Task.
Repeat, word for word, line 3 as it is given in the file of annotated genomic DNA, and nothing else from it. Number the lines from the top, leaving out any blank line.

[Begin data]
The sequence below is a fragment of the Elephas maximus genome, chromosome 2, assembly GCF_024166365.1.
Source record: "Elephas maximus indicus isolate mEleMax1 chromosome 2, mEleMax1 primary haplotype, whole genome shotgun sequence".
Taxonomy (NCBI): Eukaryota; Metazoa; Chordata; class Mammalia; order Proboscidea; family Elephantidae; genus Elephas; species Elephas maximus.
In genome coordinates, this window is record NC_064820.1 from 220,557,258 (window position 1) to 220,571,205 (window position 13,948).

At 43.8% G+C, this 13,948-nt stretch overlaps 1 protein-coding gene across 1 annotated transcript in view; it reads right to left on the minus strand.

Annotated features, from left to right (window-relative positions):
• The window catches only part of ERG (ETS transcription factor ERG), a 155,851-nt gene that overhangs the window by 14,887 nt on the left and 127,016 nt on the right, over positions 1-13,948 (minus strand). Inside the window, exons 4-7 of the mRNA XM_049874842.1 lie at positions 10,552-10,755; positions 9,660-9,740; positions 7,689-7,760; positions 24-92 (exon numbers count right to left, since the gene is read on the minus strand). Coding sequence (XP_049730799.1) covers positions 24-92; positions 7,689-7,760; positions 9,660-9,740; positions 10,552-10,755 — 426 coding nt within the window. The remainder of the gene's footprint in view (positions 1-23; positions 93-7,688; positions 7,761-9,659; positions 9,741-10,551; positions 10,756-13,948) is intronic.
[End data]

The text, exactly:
Taxonomy (NCBI): Eukaryota; Metazoa; Chordata; class Mammalia; order Proboscidea; family Elephantidae; genus Elephas; species Elephas maximus.